Figure 1

Sagittal T1-weighted (A), axial ((B) through the midbrain, (C) through the thalami) and coronal (D) T2-weighted MRI studies showing brain sagging with enlarged midbrain and pons. Dopamine transporter scan (DaTscan) (E) shows maintenance of activity in the heads of the caudate with reduced activity seen in the putamen on both sides. Three images from the patient’s fluorodeoxy glucose (FDG) positron emission tomography (PET)-CT are shown (F–H). A rainbow display is used with blue indicating a low FDG uptake and red indicating a high FDG uptake. (F) The level of the corona radiata shows diffuse reduced activity in the left parietal lobe. (G) There is normal activity in the head of the caudate nuclei and putamen bilaterally, with no activity in either thalamus. (H) There is brainstem hypermetabolism centrally, with loss of activity in the left lateral temporal lobe.

Table 1

Neuropsychology assessment

Three epidural blood patches each gave transient and subjective improvements in spontaneous conversation and activity reported by his family, but with no sustained objective improvement. A dopamine agonist (ropinirole up to 18 mg daily) had to be stopped as he developed impulse control disorder with hypersexuality. A subsequent trial of L-dopa (co-beneldopa up to 125 mg five times daily) had no benefit and similar side effects, and so was also stopped. Nine years after presentation, he still has severe apathy, requiring assistance with activities of daily living. MRI shows that the angle between the vein of Galen and the straight sinus has remained stable at 21°(figure 2).

Figure 2

Sagittal T2-weighted MRI brain scan showing a 21° angle between the vein of Galen and the straight sinus.

Discussion

Apathy—a quantifiable reduction in voluntary, goal-directed behaviour2—may arise from disruption of emotional-affective, cognitive and autoactivation processing. Apathy from an autoactivation deficit is termed hypoactive-hypoalert behaviour or ‘psychic akinesia’2 and is due to difficulty in self-activating thoughts or behaviour, with preserved ability to generate externally driven behaviour. Hypoactive-hypoalert behaviour is characterised by severe apathy and stereotyped activity that can be temporarily abated by external stimulation. It can arise from lesions in striatopallidal and caudate nuclei, thalamus and frontal white matter.3–5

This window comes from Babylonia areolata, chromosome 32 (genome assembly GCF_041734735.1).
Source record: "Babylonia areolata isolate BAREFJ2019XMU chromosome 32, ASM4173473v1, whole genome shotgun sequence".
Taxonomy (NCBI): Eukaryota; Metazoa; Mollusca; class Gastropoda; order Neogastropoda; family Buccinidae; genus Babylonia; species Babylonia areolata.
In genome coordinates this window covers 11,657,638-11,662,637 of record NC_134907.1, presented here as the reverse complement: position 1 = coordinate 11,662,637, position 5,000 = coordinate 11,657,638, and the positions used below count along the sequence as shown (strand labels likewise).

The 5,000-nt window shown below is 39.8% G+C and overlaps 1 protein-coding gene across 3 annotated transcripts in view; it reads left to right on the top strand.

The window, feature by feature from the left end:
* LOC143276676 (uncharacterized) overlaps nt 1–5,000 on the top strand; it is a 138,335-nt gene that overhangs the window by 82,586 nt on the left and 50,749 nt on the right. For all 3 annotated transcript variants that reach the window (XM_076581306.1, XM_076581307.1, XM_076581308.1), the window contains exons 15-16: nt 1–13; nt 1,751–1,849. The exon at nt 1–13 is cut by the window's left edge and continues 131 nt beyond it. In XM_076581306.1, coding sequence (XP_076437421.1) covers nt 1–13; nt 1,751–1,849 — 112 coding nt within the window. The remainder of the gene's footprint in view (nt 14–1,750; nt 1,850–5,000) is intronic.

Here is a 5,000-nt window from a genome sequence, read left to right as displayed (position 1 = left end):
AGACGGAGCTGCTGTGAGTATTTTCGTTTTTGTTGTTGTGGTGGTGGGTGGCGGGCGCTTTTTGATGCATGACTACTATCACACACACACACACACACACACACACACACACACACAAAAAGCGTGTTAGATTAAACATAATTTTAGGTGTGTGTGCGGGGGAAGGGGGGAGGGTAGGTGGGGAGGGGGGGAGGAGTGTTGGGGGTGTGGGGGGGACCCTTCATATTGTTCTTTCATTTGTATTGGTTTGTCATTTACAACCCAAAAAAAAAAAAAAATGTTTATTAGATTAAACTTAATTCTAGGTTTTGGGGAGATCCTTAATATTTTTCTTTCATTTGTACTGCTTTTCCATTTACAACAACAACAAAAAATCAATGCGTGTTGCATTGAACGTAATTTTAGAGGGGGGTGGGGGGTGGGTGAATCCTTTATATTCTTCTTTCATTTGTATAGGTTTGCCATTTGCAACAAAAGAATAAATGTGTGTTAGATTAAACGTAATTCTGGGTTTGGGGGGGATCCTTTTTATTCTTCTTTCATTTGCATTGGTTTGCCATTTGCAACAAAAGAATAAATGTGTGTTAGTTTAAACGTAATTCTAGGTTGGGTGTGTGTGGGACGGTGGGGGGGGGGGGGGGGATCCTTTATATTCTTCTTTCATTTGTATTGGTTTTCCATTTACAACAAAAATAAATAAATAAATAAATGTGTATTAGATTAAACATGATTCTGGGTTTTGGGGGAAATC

This patient has a hypoactive-hypoalert behaviour phenotype and imaging findings consistent with the deep brain swelling variant of spontaneous intracranial hypotension. Whereas the more commonly recognised form of spontaneous intracranial hypotension often has typical radiological features including subdural fluid collections and enhancement of thickened dura, people with the deep brain swelling variant do not always have such features but rather may have severe brain sagging with swelling of the diencephalon/mesencephalon structures.1 Heavily T2-weighted MR myelography, which is at least as sensitive as CT myelography in detecting spinal CSF leaks,6 failed to identify a spinal leak. Previously reported cases of this syndrome have shown FDG PET-CT hypermetabolism in the pontine-mesencephalic region and hypometabolism of the prefrontal cortex bilaterally.7 However, our patient’s imaging showed markedly reduced bilateral thalamic activity. Glucose hypometabolism of the thalamus and hypothalamus occurs in narcolepsy.8 The thalamus has an integral role controlling arousal, affect, cognition and autoactivation.2 Anatomical change associated with the deep brain swelling variant of spontaneous intracranial hypotension may disrupt mesencephalic neural pathways, causing a reduction in excitatory or an increase in inhibitory projections to the thalami. Reduced thalamic excitation may diminish activity of the frontal cortex.